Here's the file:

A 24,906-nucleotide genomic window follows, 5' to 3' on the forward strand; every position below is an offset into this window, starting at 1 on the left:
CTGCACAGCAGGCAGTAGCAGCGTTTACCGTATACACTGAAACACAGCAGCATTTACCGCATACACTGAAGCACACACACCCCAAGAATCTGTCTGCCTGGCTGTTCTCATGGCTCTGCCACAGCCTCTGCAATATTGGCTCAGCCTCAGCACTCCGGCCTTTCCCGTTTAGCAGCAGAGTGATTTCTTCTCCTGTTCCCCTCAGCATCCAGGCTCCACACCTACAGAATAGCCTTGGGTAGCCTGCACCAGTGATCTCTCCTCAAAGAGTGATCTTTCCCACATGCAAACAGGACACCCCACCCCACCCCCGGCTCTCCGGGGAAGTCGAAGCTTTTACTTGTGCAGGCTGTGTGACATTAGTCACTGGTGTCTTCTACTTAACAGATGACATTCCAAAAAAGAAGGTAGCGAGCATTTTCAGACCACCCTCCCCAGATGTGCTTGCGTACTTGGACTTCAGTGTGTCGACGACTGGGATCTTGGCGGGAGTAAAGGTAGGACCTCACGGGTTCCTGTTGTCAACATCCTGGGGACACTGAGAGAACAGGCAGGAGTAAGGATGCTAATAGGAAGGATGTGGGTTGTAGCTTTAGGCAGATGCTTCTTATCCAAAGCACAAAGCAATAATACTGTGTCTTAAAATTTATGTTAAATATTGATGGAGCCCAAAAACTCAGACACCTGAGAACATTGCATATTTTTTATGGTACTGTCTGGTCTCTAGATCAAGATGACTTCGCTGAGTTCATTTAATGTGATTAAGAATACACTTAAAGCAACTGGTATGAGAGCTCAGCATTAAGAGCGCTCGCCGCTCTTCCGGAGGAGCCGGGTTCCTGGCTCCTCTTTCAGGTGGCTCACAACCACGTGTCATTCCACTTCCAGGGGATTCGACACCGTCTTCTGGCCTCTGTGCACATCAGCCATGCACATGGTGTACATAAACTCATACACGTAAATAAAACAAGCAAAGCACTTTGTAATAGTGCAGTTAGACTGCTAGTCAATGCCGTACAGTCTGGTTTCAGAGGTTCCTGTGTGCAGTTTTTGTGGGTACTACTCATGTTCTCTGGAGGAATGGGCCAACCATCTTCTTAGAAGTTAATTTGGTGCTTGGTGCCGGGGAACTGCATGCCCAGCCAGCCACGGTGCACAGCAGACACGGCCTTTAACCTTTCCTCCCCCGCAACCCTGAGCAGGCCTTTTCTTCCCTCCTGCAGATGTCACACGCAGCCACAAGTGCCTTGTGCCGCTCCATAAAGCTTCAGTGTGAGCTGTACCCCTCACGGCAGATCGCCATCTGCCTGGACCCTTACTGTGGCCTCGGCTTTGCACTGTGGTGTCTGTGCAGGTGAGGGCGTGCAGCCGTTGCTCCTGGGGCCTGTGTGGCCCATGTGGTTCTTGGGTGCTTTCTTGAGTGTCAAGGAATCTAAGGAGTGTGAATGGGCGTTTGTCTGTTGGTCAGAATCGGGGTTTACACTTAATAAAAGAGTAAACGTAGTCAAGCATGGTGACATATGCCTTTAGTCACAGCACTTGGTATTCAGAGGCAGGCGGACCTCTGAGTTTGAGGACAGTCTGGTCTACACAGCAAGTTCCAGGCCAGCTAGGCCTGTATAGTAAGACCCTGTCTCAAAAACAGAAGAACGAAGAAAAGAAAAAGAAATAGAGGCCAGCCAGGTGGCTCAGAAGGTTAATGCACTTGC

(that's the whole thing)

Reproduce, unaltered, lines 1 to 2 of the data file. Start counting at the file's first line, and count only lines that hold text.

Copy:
A 24,906-nucleotide genomic window follows, 5' to 3' on the forward strand; every position below is an offset into this window, starting at 1 on the left:
CTGCACAGCAGGCAGTAGCAGCGTTTACCGTATACACTGAAACACAGCAGCATTTACCGCATACACTGAAGCACACACACCCCAAGAATCTGTCTGCCTGGCTGTTCTCATGGCTCTGCCACAGCCTCTGCAATATTGGCTCAGCCTCAGCACTCCGGCCTTTCCCGTTTAGCAGCAGAGTGATTTCTTCTCCTGTTCCCCTCAGCATCCAGGCTCCACACCTACAGAATAGCCTTGGGTAGCCTGCACCAGTGATCTCTCCTCAAAGAGTGATCTTTCCCACATGCAAACAGGACACCCCACCCCACCCCCGGCTCTCCGGGGAAGTCGAAGCTTTTACTTGTGCAGGCTGTGTGACATTAGTCACTGGTGTCTTCTACTTAACAGATGACATTCCAAAAAAGAAGGTAGCGAGCATTTTCAGACCACCCTCCCCAGATGTGCTTGCGTACTTGGACTTCAGTGTGTCGACGACTGGGATCTTGGCGGGAGTAAAGGTAGGACCTCACGGGTTCCTGTTGTCAACATCCTGGGGACACTGAGAGAACAGGCAGGAGTAAGGATGCTAATAGGAAGGATGTGGGTTGTAGCTTTAGGCAGATGCTTCTTATCCAAAGCACAAAGCAATAATACTGTGTCTTAAAATTTATGTTAAATATTGATGGAGCCCAAAAACTCAGACACCTGAGAACATTGCATATTTTTTATGGTACTGTCTGGTCTCTAGATCAAGATGACTTCGCTGAGTTCATTTAATGTGATTAAGAATACACTTAAAGCAACTGGTATGAGAGCTCAGCATTAAGAGCGCTCGCCGCTCTTCCGGAGGAGCCGGGTTCCTGGCTCCTCTTTCAGGTGGCTCACAACCACGTGTCATTCCACTTCCAGGGGATTCGACACCGTCTTCTGGCCTCTGTGCACATCAGCCATGCACATGGTGTACATAAACTCATACACGTAAATAAAACAAGCAAAGCACTTTGTAATAGTGCAGTTAGACTGCTAGTCAATGCCGTACAGTCTGGTTTCAGAGGTTCCTGTGTGCAGTTTTTGTGGGTACTACTCATGTTCTCTGGAGGAATGGGCCAACCATCTTCTTAGAAGTTAATTTGGTGCTTGGTGCCGGGGAACTGCATGCCCAGCCAGCCACGGTGCACAGCAGACACGGCCTTTAACCTTTCCTCCCCCGCAACCCTGAGCAGGCCTTTTCTTCCCTCCTGCAGATGTCACACGCAGCCACAAGTGCCTTGTGCCGCTCCATAAAGCTTCAGTGTGAGCTGTACCCCTCACGGCAGATCGCCATCTGCCTGGACCCTTACTGTGGCCTCGGCTTTGCACTGTGGTGTCTGTGCAGGTGAGGGCGTGCAGCCGTTGCTCCTGGGGCCTGTGTGGCCCATGTGGTTCTTGGGTGCTTTCTTGAGTGTCAAGGAATCTAAGGAGTGTGAATGGGCGTTTGTCTGTTGGTCAGAATCGGGGTTTACACTTAATAAAAGAGTAAACGTAGTCAAGCATGGTGACATATGCCTTTAGTCACAGCACTTGGTATTCAGAGGCAGGCGGACCTCTGAGTTTGAGGACAGTCTGGTCTACACAGCAAGTTCCAGGCCAGCTAGGCCTGTATAGTAAGACCCTGTCTCAAAAACAGAAGAACGAAGAAAAGAAAAAGAAATAGAGGCCAGCCAGGTGGCTCAGAAGGTTAATGCACTTGC